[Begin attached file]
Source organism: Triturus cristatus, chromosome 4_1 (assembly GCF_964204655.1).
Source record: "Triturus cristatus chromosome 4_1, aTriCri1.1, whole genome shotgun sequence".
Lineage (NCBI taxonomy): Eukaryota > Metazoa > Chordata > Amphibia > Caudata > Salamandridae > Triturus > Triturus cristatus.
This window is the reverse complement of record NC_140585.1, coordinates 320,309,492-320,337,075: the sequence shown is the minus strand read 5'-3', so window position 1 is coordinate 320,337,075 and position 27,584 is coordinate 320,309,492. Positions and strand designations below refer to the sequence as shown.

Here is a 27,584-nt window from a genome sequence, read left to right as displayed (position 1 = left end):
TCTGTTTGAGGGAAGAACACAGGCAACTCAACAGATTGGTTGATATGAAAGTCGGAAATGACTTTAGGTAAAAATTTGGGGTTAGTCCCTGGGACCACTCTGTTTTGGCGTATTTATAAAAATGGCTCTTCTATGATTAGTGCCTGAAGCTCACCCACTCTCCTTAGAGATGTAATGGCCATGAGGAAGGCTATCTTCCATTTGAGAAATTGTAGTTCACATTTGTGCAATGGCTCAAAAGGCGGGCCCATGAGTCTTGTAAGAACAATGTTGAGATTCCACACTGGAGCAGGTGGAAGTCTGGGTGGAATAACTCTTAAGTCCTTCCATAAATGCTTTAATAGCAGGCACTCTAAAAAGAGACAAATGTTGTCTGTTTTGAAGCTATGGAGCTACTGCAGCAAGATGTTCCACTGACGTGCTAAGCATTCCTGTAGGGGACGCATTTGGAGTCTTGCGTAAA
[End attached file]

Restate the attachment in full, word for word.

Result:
Source organism: Triturus cristatus, chromosome 4_1 (assembly GCF_964204655.1).
Source record: "Triturus cristatus chromosome 4_1, aTriCri1.1, whole genome shotgun sequence".
Lineage (NCBI taxonomy): Eukaryota > Metazoa > Chordata > Amphibia > Caudata > Salamandridae > Triturus > Triturus cristatus.
This window is the reverse complement of record NC_140585.1, coordinates 320,309,492-320,337,075: the sequence shown is the minus strand read 5'-3', so window position 1 is coordinate 320,337,075 and position 27,584 is coordinate 320,309,492. Positions and strand designations below refer to the sequence as shown.

Here is a 27,584-nt window from a genome sequence, read left to right as displayed (position 1 = left end):
TCTGTTTGAGGGAAGAACACAGGCAACTCAACAGATTGGTTGATATGAAAGTCGGAAATGACTTTAGGTAAAAATTTGGGGTTAGTCCCTGGGACCACTCTGTTTTGGCGTATTTATAAAAATGGCTCTTCTATGATTAGTGCCTGAAGCTCACCCACTCTCCTTAGAGATGTAATGGCCATGAGGAAGGCTATCTTCCATTTGAGAAATTGTAGTTCACATTTGTGCAATGGCTCAAAAGGCGGGCCCATGAGTCTTGTAAGAACAATGTTGAGATTCCACACTGGAGCAGGTGGAAGTCTGGGTGGAATAACTCTTAAGTCCTTCCATAAATGCTTTAATAGCAGGCACTCTAAAAAGAGACAAATGTTGTCTGTTTTGAAGCTATGGAGCTACTGCAGCAAGATGTTCCACTGACGTGCTAAGCATTCCTGTAGGGGACGCATTTGGAGTCTTGCGTAAA